[Beowulf] [EXTERNAL] Re: Is Crowd Computing the Next Big Thing?

Jonathan Aquilina jaquilina at eagleeyet.net
Thu Nov 28 22:24:37 PST 2019


Hi Guys,

Given the power of hardware today do projects like LHC project which works on BOINC platform or used to anyway, do they really benefit from using personal users computers?

Regards,
Jonathan



-----Original Message-----
From: Beowulf <beowulf-bounces at beowulf.org> On Behalf Of Benson Muite
Sent: 29 November 2019 05:21
To: beowulf at beowulf.org
Subject: Re: [Beowulf] [EXTERNAL] Re: Is Crowd Computing the Next Big Thing?

There are some machine learning workloads that could be done in this context. Renting smartphones may be more challenging, but desktop or server idle computing power could be used in distributed offline training algorithms.

The physics community does make heavy use of grid computing (https://home.cern/science/computing/worldwide-lhc-computing-grid),
however am not sure of the economics and of many other commercial workloads with similar requirements.

On 11/28/19 10:58 PM, Lux, Jim (US 337K) via Beowulf wrote:
> Don't forget background loads like the cooling fan, losses in the power supply, etc.  Most power supplies (even switchers, unless specifically designed for this) have lower efficiency at lower loads.
>
> ´╗┐On 11/28/19, 12:39 AM, "Beowulf on behalf of Janne Blomqvist" <beowulf-bounces at beowulf.org on behalf of janne.blomqvist at aalto.fi> wrote:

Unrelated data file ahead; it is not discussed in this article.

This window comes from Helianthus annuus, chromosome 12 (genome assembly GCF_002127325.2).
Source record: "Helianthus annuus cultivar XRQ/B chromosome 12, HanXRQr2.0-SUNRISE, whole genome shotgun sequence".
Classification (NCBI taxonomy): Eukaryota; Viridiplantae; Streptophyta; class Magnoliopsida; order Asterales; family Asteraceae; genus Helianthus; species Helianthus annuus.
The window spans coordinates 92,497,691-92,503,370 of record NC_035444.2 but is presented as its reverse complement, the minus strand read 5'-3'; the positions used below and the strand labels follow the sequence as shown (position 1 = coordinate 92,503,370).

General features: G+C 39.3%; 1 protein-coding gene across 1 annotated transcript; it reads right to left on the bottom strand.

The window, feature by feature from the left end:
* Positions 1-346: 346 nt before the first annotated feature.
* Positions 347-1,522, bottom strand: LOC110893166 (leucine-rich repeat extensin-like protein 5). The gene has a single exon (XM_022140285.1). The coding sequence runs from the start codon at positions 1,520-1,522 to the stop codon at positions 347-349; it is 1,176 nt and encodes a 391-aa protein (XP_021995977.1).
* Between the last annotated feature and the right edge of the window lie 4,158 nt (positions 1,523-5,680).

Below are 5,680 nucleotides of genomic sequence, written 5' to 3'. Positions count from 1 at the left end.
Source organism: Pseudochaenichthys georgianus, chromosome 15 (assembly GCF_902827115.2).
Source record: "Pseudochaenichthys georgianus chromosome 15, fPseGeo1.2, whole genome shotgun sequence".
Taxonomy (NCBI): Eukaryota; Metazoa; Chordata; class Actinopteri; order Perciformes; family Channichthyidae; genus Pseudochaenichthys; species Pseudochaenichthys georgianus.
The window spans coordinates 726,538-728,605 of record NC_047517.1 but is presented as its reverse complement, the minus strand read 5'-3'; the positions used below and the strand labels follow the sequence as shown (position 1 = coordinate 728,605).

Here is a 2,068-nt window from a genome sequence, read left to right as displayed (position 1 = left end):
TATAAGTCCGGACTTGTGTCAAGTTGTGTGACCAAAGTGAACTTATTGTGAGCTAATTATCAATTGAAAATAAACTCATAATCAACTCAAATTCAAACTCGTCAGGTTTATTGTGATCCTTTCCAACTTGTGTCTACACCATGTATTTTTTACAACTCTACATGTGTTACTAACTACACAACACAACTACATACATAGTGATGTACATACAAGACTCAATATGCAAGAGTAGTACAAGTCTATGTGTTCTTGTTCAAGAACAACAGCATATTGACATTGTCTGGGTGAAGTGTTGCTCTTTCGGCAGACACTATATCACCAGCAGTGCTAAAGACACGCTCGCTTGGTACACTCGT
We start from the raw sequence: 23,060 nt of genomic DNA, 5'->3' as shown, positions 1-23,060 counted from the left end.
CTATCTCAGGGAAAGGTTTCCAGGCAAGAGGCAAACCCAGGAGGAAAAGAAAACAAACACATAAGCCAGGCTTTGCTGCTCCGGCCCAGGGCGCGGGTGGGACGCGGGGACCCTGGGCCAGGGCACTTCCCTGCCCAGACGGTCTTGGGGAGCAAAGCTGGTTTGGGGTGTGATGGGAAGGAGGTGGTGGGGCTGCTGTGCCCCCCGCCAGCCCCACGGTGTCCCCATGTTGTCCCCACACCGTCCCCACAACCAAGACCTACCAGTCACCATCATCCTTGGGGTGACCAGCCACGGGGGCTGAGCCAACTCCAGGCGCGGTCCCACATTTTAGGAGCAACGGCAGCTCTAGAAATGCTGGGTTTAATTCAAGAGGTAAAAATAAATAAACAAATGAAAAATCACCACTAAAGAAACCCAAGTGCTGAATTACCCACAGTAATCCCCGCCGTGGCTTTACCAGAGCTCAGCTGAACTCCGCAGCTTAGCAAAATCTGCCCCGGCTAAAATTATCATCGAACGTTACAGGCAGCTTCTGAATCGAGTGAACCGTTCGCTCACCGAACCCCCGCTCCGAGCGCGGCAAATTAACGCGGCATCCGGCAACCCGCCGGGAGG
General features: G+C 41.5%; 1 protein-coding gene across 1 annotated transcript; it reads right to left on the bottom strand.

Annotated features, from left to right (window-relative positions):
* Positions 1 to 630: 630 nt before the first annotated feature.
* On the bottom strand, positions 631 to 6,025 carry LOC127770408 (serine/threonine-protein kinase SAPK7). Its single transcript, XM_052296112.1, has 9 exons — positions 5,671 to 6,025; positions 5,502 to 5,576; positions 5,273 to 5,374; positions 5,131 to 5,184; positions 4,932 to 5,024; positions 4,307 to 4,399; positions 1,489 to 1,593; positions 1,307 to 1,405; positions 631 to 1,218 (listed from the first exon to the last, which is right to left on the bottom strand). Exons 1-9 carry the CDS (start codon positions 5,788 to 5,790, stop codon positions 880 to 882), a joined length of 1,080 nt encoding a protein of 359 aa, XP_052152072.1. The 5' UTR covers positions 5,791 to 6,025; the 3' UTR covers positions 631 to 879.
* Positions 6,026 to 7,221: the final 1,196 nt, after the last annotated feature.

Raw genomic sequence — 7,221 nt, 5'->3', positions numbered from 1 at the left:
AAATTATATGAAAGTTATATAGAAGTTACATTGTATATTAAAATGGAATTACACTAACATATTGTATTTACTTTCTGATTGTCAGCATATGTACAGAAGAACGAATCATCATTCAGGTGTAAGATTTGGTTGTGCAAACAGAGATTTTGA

>
>      On 27/11/2019 22.56, Lux, Jim (US 337K) via Beowulf wrote:
>      > With respect to "free cycles" in desktop computers - back in the day, 10-15 years ago, a bunch of folks made measurements on cluster nodes of one sort or another.  As I recall, there *is* a power consumption change between full load and not, but there's a significant "background load" that is more than 50% of the total power consumption.
>      
>      With current hardware, there is a significant difference (at least,
>      assuming the "ipmi-dcmi --get-system-power-statistics" output is
>      correct). On our skylake nodes ("standard 2-socket CPU nodes") idle
>      power is about 50W, when running flat out about 400W.
>      
>      Somewhat older hardware is less good at saving power when idle, Westmere
>      nodes consume about 100W idling. IIRC our old Istanbul Opterons (which
>      we have already thrown away, so can't double-check) consumed about 170W
>      when idle.
>      
>      
>      --
>      Janne Blomqvist
>      
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